Another View | High-performance baselines

One of the constant tensions we face in technology is finding the right balance between supporting diverse individual talents and keeping in place a set of common team processes.

Let's face it, the top talent in the information technology field is justifiably proud of their accomplishments. They are problem-solvers who find creative solutions. At the same time, we need to provide a consistently high quality of service for a diverse group of customers.

The High Performance Computing Modernization Program regularly confronts that issue. HPCMP provides computing resources for 4,000 scientists and engineers from the Defense Department's research and development and test and evaluation communities. Our customers are often working on problems that could have life-or-death consequences for current and future warfighters. They depend on us to set up systems in ways that promote productivity.

Because of the diversity of supercomputers and interests among HPCMP community members, there is a need to make processes, tools, computational environments and user service methodologies consistent so users can effectively and efficiently take advantage of the full range of HPCMP services. Different problems require different computational approaches.

Meanwhile, many of our customers must use multiple systems to solve their problems. They need flexible computing environments that let them explore different approaches, but they don't have the time or the inclination to deal with a bunch of unique systems.

The creation of the Baseline Configuration Initiative has proven particularly helpful. Established three years ago, the initiative's goal is to establish a common set of capabilities and functions across HPCMP centers so customers can work more productively as they shift work to different centers and systems.

Two fundamental questions inspired this initiative: What are the common operations HPCMP customers perform? How do we standardize those operations across a broad variety of supercomputers to maximize the productivity of all users?

To answer those questions, the program assembled a team comprised of systems administrators, the user community, and the customer service support group. Jeff Graham of the Air Force Research Laboratory Major Shared Resource Center was assigned to lead the initiative.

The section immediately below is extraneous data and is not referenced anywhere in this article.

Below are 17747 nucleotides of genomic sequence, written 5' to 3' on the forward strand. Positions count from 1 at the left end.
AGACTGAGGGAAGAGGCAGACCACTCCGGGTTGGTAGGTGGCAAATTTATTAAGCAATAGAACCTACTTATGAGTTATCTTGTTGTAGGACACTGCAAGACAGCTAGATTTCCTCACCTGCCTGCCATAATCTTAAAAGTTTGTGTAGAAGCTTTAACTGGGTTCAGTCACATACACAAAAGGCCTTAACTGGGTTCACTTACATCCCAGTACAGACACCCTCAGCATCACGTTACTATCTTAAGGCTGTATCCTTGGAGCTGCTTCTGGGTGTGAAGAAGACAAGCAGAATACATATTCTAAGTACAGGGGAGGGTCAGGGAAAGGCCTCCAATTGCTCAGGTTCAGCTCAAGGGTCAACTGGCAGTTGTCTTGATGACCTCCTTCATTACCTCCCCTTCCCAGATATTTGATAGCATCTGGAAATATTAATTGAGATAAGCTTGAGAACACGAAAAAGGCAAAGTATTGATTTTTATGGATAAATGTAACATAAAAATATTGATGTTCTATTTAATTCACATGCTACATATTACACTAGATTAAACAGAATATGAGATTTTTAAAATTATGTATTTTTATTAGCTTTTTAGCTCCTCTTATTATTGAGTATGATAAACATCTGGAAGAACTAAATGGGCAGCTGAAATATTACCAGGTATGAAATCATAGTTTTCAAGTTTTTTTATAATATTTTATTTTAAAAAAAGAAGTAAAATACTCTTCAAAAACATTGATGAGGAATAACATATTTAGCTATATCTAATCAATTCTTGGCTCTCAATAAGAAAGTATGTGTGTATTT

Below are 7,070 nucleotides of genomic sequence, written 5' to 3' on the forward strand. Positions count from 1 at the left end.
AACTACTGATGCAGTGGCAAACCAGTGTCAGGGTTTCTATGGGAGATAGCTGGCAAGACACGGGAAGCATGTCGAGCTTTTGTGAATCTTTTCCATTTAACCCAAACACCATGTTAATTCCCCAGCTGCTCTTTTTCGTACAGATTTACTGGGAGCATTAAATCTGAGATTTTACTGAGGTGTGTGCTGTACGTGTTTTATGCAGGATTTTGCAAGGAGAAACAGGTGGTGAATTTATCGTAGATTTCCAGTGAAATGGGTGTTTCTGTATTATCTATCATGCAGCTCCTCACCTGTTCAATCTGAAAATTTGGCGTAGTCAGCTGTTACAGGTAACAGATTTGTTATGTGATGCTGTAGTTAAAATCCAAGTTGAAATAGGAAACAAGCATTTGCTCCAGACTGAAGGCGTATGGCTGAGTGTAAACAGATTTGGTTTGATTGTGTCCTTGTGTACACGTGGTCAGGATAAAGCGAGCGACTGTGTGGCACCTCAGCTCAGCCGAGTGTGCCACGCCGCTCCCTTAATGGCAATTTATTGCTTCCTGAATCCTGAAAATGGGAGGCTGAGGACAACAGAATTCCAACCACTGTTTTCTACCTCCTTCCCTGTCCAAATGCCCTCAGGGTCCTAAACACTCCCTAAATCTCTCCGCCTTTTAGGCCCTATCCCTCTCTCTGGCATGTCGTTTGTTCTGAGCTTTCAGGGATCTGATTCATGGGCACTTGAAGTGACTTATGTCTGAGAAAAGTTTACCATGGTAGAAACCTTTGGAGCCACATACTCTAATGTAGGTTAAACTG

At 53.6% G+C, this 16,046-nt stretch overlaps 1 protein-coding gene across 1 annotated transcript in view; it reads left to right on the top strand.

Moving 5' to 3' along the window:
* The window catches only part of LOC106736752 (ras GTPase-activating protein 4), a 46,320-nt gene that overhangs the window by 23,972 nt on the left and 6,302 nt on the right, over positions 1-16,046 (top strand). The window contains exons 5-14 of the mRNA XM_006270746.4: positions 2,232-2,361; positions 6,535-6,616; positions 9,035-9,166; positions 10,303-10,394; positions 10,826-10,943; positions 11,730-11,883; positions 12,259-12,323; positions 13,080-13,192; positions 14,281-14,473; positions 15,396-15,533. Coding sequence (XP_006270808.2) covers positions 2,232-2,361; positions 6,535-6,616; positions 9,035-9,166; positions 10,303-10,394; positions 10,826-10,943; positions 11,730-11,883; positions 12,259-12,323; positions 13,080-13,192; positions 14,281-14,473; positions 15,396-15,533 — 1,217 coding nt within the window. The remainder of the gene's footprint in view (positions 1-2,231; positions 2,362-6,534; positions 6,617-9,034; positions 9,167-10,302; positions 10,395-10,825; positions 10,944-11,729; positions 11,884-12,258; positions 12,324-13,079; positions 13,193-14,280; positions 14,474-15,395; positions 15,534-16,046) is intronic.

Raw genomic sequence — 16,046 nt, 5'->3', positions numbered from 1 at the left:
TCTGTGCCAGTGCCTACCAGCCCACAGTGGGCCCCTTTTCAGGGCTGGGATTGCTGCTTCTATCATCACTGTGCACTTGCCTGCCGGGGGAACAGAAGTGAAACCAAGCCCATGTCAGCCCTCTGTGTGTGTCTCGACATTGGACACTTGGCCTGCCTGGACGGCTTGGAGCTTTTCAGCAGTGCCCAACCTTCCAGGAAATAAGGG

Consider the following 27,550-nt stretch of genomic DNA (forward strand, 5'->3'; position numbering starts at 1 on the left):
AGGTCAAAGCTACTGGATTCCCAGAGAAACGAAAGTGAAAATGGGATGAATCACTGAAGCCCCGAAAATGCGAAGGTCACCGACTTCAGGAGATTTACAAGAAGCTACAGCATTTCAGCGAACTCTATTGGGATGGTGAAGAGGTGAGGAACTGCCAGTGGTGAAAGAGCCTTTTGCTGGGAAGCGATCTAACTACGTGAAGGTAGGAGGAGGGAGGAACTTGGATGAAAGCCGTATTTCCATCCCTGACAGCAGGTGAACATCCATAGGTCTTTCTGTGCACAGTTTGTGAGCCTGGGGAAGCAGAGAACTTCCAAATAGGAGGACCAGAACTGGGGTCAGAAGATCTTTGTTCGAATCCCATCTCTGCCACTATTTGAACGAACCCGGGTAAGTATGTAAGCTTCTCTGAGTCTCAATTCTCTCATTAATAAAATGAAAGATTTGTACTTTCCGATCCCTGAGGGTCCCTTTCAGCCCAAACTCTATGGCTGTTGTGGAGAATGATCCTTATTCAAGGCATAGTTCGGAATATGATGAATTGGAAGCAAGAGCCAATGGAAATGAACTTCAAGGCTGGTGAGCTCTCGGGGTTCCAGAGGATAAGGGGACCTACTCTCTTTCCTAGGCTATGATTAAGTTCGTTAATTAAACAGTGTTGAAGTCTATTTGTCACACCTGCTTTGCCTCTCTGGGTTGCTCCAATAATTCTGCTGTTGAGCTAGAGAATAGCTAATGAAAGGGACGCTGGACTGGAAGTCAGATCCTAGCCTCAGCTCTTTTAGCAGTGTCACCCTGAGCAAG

Since then, the team has created a consistent environment for multiple types of supercomputers and operating systems. Each system shares a minimal common set of commands, scripts, paths to key tools and libraries, environmental variables, and version-control practices. The challenge is finding those common elements that most can agree provide value to most customers.

Most system configuration attributes don't need to be exposed to customers, and many don't need to be standardized because there would be significant expense and risk in forcing a standard. Also, too much standardization can be a disincentive for people you've hired to solve problems. But in selected instances, customer productivity can be improved and our problem-solvers can appreciate the gain. The team works collectively to establish policies that make a meaningful difference for our customers and can be implemented in ways that avoid disruption.

There are now 18 established baseline configuration policies across six participating sites, with 13 others in development. The centers have implemented almost all of the policies. In some cases, systems cannot be fully compliant with a policy. Requiring full compliance for all policies on all systems is not cost effective or necessary.

The baseline configuration team has established a compliance assessment process that includes a policy notification/ feedback mechanism for users and center employees. The status on any noncompliant system, along with planned compliance dates, is available on a common Web site.

Together, these steps have helped HPCMP get closer to the goal of balancing a common technology configuration with the need to support customers without disrupting their work and asking them to learn and adjust to site-specific environments.

Cray J. Henry ([email protected]) is director of the Defense Department's High Performance Computing Modernization Program.

About the Author

Cray Henry is director of the Defense Department’s High Performance Computing Modernization Program.


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